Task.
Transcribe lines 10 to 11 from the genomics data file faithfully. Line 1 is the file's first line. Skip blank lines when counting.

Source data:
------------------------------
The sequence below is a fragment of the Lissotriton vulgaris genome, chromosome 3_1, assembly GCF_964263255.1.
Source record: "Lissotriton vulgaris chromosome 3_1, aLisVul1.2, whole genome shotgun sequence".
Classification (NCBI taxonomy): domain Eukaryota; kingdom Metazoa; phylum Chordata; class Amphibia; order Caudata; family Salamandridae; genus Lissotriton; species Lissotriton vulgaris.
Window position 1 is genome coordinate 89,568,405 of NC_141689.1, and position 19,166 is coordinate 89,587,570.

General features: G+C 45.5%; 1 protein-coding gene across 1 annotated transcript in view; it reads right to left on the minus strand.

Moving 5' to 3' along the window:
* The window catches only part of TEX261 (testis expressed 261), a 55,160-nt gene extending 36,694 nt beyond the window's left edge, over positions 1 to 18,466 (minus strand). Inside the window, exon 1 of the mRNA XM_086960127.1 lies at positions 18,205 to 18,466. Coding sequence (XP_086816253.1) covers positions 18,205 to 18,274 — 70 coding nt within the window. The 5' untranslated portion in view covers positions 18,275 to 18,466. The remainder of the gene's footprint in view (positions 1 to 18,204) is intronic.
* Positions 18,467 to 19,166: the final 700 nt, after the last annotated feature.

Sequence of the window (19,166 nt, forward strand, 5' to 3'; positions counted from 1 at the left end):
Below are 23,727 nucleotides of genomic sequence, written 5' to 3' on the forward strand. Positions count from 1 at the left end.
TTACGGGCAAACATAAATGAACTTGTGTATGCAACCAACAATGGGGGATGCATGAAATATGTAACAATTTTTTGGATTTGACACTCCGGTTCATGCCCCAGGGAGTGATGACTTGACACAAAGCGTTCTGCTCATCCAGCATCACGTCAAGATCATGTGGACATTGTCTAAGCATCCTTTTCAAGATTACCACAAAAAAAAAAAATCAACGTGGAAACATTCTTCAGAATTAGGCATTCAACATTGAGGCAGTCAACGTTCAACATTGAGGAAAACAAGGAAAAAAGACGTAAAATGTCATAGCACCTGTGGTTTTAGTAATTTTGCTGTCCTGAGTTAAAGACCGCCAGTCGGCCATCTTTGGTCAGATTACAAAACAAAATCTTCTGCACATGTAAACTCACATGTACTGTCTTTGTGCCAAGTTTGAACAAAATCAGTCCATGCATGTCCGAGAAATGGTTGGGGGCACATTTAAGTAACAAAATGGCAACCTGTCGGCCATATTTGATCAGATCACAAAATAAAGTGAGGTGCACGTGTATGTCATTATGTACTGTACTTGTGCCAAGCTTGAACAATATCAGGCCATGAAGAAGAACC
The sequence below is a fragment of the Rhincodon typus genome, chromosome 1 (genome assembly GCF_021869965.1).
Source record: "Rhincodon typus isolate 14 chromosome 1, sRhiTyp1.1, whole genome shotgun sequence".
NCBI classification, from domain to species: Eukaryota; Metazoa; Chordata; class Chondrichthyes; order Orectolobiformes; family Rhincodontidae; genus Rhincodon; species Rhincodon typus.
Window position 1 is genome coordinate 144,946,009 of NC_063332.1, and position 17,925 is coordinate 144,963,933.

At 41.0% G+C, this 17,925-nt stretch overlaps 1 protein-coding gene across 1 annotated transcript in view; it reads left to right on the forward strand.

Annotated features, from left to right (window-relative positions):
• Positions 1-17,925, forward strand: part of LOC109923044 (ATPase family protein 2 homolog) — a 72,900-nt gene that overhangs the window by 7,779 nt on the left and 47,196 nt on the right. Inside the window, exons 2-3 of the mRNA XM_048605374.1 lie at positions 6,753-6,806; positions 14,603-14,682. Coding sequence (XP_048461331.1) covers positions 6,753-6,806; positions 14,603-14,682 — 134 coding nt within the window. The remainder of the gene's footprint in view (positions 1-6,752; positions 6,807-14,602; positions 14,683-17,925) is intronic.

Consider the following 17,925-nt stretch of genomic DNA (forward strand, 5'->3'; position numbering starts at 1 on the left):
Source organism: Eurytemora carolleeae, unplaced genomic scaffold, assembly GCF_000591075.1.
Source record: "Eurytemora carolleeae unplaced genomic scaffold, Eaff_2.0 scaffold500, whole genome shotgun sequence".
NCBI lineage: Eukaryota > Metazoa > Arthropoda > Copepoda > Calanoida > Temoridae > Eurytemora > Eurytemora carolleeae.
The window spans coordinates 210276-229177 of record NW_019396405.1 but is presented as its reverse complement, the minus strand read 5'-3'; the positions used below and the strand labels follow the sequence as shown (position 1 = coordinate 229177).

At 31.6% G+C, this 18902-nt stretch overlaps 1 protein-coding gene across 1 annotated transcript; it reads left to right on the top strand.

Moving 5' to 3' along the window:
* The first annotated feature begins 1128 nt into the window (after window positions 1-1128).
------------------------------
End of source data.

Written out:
Below are 23,727 nucleotides of genomic sequence, written 5' to 3' on the forward strand. Positions count from 1 at the left end.
TTACGGGCAAACATAAATGAACTTGTGTATGCAACCAACAATGGGGGATGCATGAAATATGTAACAATTTTTTGGATTTGACACTCCGGTTCATGCCCCAGGGAGTGATGACTTGACACAAAGCGTTCTGCTCATCCAGCATCACGTCAAGATCATGTGGACATTGTCTAAGCATCCTTTTCAAGATTACCACAAAAAAAAAAAATCAACGTGGAAACATTCTTCAGAATTAGGCATTCAACATTGAGGCAGTCAACGTTCAACATTGAGGAAAACAAGGAAAAAAGACGTAAAATGTCATAGCACCTGTGGTTTTAGTAATTTTGCTGTCCTGAGTTAAAGACCGCCAGTCGGCCATCTTTGGTCAGATTACAAAACAAAATCTTCTGCACATGTAAACTCACATGTACTGTCTTTGTGCCAAGTTTGAACAAAATCAGTCCATGCATGTCCGAGAAATGGTTGGGGGCACATTTAAGTAACAAAATGGCAACCTGTCGGCCATATTTGATCAGATCACAAAATAAAGTGAGGTGCACGTGTATGTCATTATGTACTGTACTTGTGCCAAGCTTGAACAATATCAGGCCATGAAGAAGAACC